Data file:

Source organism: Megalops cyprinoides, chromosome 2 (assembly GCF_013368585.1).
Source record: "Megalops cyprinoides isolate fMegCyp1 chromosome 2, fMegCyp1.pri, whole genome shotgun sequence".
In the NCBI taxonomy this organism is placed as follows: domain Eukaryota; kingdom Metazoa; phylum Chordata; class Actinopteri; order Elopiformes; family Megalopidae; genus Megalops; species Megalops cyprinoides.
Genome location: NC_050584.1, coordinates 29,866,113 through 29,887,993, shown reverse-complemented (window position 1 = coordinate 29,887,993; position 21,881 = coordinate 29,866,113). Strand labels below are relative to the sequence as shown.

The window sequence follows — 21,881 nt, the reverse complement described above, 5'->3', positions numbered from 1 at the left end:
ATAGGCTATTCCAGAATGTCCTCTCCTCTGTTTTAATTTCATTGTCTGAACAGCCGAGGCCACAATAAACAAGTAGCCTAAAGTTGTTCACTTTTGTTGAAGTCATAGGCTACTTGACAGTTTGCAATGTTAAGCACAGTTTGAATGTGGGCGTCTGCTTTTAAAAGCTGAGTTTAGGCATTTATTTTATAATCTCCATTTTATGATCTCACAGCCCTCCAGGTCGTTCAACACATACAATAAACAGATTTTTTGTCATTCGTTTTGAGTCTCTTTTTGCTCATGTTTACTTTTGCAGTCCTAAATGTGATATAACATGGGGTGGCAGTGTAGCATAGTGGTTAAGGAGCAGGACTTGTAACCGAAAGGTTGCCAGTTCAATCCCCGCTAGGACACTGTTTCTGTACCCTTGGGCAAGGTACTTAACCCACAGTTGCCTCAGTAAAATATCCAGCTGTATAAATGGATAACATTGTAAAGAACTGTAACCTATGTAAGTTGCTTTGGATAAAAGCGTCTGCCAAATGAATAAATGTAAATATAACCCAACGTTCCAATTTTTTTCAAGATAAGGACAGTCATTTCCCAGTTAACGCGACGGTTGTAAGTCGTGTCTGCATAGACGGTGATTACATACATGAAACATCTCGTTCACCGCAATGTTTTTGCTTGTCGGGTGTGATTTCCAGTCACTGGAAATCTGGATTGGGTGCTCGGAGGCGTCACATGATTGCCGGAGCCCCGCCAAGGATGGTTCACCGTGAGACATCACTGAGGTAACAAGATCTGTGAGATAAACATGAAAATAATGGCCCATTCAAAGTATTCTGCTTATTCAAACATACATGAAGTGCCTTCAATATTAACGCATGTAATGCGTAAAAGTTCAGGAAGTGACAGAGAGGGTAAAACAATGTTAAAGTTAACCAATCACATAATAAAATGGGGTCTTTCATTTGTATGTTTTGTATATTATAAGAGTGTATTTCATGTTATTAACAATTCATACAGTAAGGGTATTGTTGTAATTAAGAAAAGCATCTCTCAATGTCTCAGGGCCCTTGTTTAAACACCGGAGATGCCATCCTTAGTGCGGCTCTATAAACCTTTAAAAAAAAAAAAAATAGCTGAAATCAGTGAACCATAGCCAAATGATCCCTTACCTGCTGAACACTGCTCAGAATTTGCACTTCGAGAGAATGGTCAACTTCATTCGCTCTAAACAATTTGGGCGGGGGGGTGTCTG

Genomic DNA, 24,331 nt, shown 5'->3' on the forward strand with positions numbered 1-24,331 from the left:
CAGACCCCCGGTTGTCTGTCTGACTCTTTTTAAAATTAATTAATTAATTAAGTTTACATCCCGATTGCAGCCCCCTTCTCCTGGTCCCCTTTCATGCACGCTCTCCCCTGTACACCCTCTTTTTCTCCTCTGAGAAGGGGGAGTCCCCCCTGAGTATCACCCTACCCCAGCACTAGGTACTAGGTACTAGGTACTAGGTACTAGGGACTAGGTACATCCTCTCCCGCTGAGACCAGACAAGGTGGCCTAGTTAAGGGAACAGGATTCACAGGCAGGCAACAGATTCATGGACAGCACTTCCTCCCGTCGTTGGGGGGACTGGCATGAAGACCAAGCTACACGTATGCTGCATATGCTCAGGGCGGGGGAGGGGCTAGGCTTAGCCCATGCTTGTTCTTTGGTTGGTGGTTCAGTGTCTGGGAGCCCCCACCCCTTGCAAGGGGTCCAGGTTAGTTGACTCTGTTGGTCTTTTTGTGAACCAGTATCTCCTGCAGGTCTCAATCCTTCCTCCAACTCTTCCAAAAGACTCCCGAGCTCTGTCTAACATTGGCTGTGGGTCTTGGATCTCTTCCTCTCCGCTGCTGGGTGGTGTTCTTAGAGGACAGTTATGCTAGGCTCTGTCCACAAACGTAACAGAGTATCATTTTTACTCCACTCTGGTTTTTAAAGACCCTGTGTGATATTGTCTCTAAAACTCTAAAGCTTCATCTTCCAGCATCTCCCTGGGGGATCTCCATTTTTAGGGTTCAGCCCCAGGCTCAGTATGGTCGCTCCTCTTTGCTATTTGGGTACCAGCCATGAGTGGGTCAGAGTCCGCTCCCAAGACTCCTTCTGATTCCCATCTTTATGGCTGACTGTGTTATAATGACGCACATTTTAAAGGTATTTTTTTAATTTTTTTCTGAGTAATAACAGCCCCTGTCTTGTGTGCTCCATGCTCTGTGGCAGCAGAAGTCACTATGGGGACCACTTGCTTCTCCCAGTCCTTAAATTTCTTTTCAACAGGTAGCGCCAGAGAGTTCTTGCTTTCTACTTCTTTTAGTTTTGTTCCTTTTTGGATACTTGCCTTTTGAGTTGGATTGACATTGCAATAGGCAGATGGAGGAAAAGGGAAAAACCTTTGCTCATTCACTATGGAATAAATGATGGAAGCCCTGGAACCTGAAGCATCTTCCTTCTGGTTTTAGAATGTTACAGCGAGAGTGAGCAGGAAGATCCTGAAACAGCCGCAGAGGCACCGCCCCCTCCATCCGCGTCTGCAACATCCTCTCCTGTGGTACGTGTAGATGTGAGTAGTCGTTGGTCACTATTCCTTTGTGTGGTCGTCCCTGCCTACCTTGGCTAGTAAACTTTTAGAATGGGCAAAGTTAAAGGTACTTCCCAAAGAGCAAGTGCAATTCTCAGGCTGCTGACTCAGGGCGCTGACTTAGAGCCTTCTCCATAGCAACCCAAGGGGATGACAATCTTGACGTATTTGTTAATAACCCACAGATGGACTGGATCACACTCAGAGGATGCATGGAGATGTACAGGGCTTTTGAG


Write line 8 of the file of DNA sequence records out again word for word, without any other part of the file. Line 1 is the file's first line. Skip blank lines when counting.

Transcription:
CAGACCCCCGGTTGTCTGTCTGACTCTTTTTAAAATTAATTAATTAATTAAGTTTACATCCCGATTGCAGCCCCCTTCTCCTGGTCCCCTTTCATGCACGCTCTCCCCTGTACACCCTCTTTTTCTCCTCTGAGAAGGGGGAGTCCCCCCTGAGTATCACCCTACCCCAGCACTAGGTACTAGGTACTAGGTACTAGGTACTAGGGACTAGGTACATCCTCTCCCGCTGAGACCAGACAAGGTGGCCTAGTTAAGGGAACAGGATTCACAGGCAGGCAACAGATTCATGGACAGCACTTCCTCCCGTCGTTGGGGGGACTGGCATGAAGACCAAGCTACACGTATGCTGCATATGCTCAGGGCGGGGGAGGGGCTAGGCTTAGCCCATGCTTGTTCTTTGGTTGGTGGTTCAGTGTCTGGGAGCCCCCACCCCTTGCAAGGGGTCCAGGTTAGTTGACTCTGTTGGTCTTTTTGTGAACCAGTATCTCCTGCAGGTCTCAATCCTTCCTCCAACTCTTCCAAAAGACTCCCGAGCTCTGTCTAACATTGGCTGTGGGTCTTGGATCTCTTCCTCTCCGCTGCTGGGTGGTGTTCTTAGAGGACAGTTATGCTAGGCTCTGTCCACAAACGTAACAGAGTATCATTTTTACTCCACTCTGGTTTTTAAAGACCCTGTGTGATATTGTCTCTAAAACTCTAAAGCTTCATCTTCCAGCATCTCCCTGGGGGATCTCCATTTTTAGGGTTCAGCCCCAGGCTCAGTATGGTCGCTCCTCTTTGCTATTTGGGTACCAGCCATGAGTGGGTCAGAGTCCGCTCCCAAGACTCCTTCTGATTCCCATCTTTATGGCTGACTGTGTTATAATGACGCACATTTTAAAGGTATTTTTTTAATTTTTTTCTGAGTAATAACAGCCCCTGTCTTGTGTGCTCCATGCTCTGTGGCAGCAGAAGTCACTATGGGGACCACTTGCTTCTCCCAGTCCTTAAATTTCTTTTCAACAGGTAGCGCCAGAGAGTTCTTGCTTTCTACTTCTTTTAGTTTTGTTCCTTTTTGGATACTTGCCTTTTGAGTTGGATTGACATTGCAATAGGCAGATGGAGGAAAAGGGAAAAACCTTTGCTCATTCACTATGGAATAAATGATGGAAGCCCTGGAACCTGAAGCATCTTCCTTCTGGTTTTAGAATGTTACAGCGAGAGTGAGCAGGAAGATCCTGAAACAGCCGCAGAGGCACCGCCCCCTCCATCCGCGTCTGCAACATCCTCTCCTGTGGTACGTGTAGATGTGAGTAGTCGTTGGTCACTATTCCTTTGTGTGGTCGTCCCTGCCTACCTTGGCTAGTAAACTTTTAGAATGGGCAAAGTTAAAGGTACTTCCCAAAGAGCAAGTGCAATTCTCAGGCTGCTGACTCAGGGCGCTGACTTAGAGCCTTCTCCATAGCAACCCAAGGGGATGACAATCTTGACGTATTTGTTAATAACCCACAGATGGACTGGATCACACTCAGAGGATGCATGGAGATGTACAGGGCTTTTGAG